Why I Don’t Use Fabric Softeners

There’s a commercial on television that is one of those marketing faux pas, having very little truth to it. It goes something like “When your V-neck looks more like a U-neck, you know your T is half-washed…..Downy will prevent stretching….” Well, I lose it because you can’t reverse damage, aka stretched fabric, and what does half-washed mean anyways? I’m going to give you the goods on fabric softeners, and why you shouldn’t use them. Fabric softener is one of the most over used household product in our laundry arsenal. We use fabric softener,  partly because of the scent it imparts on our clothes, but its use comes at a cost – to us and to our environment.

What is fabric softener?

Like the conditioner used on your hair, fabric softener is a conditioner for your clothes. Fabric softeners are a mixture of chemical compounds, that form a thin, waxy, water resistant film on the surface of the fabric. The coating binds static charge, rendering the fabric with antistatic properties. It also imparts a softer, and fluffier feel to fabric, reduces wrinkle formation, and adds fragrance. Fabric softener is commonly found as a liquid which is added to the rinse cycle, and as sheets used in the dryer.

The Problems With Using Fabric Softeners

There are harmful effects caused by using fabric softeners. The Allergy and Environment Health Association has found that fabric softener is the most toxic product produced for daily household use. They contain a cocktail of petroleum based chemicals, toxins, carcinogens, and allergens harmful to humans and the environment.

Although we love the smell of fresh laundry, the fragrance in fabric softeners is a common cause of irritant dermatitis in sensitive individuals.

Using fabric softeners increases the flammability of fabrics, or makes clothes more flammable. This is the reason labels read “Do Not Use Fabric Softeners” on children’s sleepwear, and flame resistant fabrics. The flammability is increased as much as seven times.

The coating lessens the ability of the fabric to absorb water, and actually makes the clothes more difficult to clean. Fabric softeners should not be used on towels, as they become less absorbent over time.

Fabric softeners are harsh to natural fibers like pure cotton or bamboo, lessening their absorption rate. Fabric softeners leave a residue that dulls the finish of clothes with elastane (lycra or spandex), and attracts odour causing bacteria. Something we don’t want to happen to the leggings and athletic clothes we love to wear. Fabric softener poured directly on fabric in the washing machine, will leave oily stains, particularly on synthetics and can’t be removed.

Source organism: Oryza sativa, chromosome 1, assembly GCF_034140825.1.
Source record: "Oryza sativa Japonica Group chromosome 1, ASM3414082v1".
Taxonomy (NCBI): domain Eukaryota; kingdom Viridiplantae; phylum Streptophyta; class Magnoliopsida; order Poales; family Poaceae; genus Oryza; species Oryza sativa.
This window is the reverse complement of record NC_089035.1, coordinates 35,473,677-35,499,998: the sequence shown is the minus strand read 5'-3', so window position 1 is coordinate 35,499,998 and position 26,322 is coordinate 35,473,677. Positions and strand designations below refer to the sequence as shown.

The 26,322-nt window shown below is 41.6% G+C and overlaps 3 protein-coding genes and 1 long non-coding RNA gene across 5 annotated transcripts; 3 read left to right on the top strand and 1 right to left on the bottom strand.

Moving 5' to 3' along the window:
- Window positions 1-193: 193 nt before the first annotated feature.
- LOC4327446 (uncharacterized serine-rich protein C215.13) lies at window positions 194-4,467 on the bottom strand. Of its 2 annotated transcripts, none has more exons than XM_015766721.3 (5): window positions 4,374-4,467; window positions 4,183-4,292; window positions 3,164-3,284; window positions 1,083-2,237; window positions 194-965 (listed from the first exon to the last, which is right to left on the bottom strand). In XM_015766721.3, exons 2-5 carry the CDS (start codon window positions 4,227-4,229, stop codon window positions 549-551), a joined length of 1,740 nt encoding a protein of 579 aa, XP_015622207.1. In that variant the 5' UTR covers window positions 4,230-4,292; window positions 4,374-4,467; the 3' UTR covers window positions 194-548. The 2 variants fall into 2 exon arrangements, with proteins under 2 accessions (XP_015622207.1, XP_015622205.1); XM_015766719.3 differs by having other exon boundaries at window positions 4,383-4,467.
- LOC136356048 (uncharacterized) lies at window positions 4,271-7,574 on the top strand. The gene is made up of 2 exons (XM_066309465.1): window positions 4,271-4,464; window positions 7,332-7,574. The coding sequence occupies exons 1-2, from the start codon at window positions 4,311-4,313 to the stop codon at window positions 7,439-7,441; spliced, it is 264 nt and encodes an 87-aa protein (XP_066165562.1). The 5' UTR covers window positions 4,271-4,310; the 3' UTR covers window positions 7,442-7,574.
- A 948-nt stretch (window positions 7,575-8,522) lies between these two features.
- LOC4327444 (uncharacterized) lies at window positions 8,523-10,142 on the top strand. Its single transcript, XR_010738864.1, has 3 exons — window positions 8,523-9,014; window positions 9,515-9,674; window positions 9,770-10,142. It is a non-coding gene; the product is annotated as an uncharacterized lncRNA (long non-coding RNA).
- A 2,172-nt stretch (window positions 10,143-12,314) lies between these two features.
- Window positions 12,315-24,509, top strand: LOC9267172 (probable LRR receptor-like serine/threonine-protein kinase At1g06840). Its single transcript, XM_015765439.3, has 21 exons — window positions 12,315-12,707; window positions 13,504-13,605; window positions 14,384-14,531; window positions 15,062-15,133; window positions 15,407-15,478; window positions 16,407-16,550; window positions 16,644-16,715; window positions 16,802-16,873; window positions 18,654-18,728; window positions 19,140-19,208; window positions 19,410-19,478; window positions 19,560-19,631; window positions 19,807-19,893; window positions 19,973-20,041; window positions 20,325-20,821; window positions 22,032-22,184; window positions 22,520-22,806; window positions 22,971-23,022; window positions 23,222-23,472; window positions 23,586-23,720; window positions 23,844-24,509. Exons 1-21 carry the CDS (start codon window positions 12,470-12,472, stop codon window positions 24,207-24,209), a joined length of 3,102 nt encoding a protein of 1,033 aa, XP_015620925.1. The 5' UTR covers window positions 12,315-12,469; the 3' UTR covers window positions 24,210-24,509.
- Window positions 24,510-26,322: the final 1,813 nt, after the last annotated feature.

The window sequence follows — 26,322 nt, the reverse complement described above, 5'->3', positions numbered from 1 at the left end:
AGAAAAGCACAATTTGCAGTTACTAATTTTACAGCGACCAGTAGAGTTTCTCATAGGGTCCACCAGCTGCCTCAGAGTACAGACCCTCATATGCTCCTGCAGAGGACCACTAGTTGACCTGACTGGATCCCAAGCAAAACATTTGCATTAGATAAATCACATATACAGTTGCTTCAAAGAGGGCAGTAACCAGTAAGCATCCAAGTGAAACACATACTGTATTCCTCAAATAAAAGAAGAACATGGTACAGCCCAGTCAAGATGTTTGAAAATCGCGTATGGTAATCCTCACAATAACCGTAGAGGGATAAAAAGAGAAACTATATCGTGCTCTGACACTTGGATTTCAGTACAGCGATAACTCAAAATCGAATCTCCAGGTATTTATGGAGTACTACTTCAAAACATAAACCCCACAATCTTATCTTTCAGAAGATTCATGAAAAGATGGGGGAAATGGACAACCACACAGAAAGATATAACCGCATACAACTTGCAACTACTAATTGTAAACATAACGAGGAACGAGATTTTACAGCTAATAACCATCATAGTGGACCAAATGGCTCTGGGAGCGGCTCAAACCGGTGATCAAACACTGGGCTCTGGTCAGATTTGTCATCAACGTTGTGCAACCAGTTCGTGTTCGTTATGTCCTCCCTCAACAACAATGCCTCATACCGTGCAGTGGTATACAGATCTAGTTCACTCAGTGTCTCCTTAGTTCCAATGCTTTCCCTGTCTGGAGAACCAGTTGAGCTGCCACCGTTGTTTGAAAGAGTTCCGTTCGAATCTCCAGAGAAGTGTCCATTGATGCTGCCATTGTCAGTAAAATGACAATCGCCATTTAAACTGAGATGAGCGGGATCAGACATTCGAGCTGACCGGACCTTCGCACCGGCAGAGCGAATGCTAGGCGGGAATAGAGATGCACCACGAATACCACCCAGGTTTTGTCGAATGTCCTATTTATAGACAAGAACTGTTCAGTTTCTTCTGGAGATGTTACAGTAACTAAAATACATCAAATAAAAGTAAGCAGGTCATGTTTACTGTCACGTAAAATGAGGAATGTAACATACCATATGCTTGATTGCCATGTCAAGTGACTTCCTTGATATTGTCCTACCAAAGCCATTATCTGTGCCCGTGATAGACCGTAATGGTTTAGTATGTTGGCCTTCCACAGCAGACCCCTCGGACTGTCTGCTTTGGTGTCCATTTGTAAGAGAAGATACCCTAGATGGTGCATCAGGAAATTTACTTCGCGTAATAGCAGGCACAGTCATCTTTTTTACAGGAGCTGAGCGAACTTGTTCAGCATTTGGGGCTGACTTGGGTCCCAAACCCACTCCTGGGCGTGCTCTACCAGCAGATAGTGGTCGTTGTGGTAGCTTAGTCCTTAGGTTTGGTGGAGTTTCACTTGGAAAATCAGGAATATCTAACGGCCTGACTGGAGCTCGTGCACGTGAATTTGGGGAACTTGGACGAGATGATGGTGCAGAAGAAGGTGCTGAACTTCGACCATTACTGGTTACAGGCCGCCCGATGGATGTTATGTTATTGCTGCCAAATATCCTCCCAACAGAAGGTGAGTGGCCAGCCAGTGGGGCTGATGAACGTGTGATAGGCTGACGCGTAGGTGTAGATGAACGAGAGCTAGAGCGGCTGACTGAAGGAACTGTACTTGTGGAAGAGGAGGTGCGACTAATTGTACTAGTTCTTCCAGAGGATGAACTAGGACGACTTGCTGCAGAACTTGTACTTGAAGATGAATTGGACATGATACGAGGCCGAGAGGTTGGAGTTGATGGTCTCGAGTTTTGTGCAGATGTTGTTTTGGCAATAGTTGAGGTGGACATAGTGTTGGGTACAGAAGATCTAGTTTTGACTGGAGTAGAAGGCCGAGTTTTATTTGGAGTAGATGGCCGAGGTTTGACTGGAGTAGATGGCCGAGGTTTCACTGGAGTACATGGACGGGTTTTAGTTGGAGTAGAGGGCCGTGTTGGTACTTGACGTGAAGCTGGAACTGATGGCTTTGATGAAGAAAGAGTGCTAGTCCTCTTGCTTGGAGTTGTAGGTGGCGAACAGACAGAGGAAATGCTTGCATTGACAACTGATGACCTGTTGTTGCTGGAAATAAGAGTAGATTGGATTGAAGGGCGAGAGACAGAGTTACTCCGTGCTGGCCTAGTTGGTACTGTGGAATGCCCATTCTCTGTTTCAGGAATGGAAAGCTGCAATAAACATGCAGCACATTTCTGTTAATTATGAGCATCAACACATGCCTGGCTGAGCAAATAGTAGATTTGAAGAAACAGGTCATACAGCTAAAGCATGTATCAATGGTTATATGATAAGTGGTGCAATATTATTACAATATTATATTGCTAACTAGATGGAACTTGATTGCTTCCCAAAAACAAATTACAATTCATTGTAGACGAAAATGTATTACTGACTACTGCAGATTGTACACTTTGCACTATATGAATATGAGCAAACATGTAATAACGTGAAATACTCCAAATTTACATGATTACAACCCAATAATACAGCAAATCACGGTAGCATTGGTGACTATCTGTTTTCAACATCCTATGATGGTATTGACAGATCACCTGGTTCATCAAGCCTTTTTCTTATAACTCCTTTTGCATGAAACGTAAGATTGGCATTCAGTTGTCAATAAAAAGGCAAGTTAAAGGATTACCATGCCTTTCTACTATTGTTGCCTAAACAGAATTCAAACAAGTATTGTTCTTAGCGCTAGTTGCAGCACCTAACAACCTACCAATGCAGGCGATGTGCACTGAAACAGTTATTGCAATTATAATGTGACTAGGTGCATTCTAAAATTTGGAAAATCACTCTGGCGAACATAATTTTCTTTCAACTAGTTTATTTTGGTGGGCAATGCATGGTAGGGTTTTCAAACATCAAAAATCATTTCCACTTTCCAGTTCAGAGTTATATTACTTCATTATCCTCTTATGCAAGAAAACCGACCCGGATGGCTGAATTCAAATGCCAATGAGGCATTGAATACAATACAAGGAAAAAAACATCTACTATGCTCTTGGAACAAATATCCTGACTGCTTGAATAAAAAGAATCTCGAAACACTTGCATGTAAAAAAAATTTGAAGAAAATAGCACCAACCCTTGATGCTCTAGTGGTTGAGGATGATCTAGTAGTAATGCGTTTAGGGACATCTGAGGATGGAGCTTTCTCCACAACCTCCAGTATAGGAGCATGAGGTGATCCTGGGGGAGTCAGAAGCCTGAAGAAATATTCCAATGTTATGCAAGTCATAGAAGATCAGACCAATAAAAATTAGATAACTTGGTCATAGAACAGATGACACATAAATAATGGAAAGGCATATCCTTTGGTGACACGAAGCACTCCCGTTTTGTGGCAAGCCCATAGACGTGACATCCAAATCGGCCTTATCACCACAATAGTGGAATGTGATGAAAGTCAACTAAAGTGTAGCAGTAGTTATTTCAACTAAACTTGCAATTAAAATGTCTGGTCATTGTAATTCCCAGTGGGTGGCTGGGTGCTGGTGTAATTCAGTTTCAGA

If this wasn’t enough, fabric softeners are bad for washing machines and plumbing. They form a “scud” in the machine, clogging pipes creating a breeding ground for bacteria, and encouraging the growth of mold. If you use fabric softener, the washing machine must be cleaned regularly with vinegar or bleach. The early dryer sheets produced caused a buildup in the dryer, which was difficult for the technician to address.


natural alternatives to fabric softeners

The first thing I want to mention in this section – we use the dryer too much. Dryers are the major culprit for causing wrinkles in fabric, and their consumption of energy. Unfortunately, most people today don’t have the luxury of an outdoor clothes line to dry garments and linens. However, there are many varieties of indoor, foldable lines for drying. Except for towels and bedding, which require longer drying times, hanging clothes up to dry is a better choice. For most clothing, I use the dryer for a few minutes, then hang or lay flat to finish drying. This shorter drying time for items like no-iron shirts, fluffs the fabric and helps to stave off wrinkles. I never dry synthetics in the dryer. Foil can be scrunched into a ball, then tossed into the dryer for static control. Wool, felted dryer balls are a great option for softening and preventing static. You can even make dryer sheets, by cutting cotton cloth squares infused with a few drops of your favourite essential oils. My favourite is lavender.

Better Fabric Softener Alternatives

  • Add 1/2 cup of baking soda to the wash cycle. Baking soda is a great deodorizer, and enhances the cleansing action of laundry soap.
  • Add 1/4 to 2/3 cup vinegar to the rinse cycle. Vinegar is good for getting rid of soap residue, as well as ridding the washing machine of buildup. You can add a few drops of essential oil. Don’t worry, you won’t smell vinegar in your clothes.
  • Homemade fabric softener. One of the many recipes available is to combine 6 cups of vinegar, 1 cup baking soda, and 10 drops of essential oil in a glass jar. Use 1 cup per load of laundry in the rinse cycle.

I hope I have made you think twice about using fabric softener. It’s an unnecessary laundry product, as there are better substitutes. My best tip is to reduce dryer time, eliminate its use for synthetics, and hang up your clothes to dry. There are natural, common household ingredients, mainly baking soda and vinegar that offer similar benefits as fabric softeners. And making felted dryer balls are fun, in white wool of course.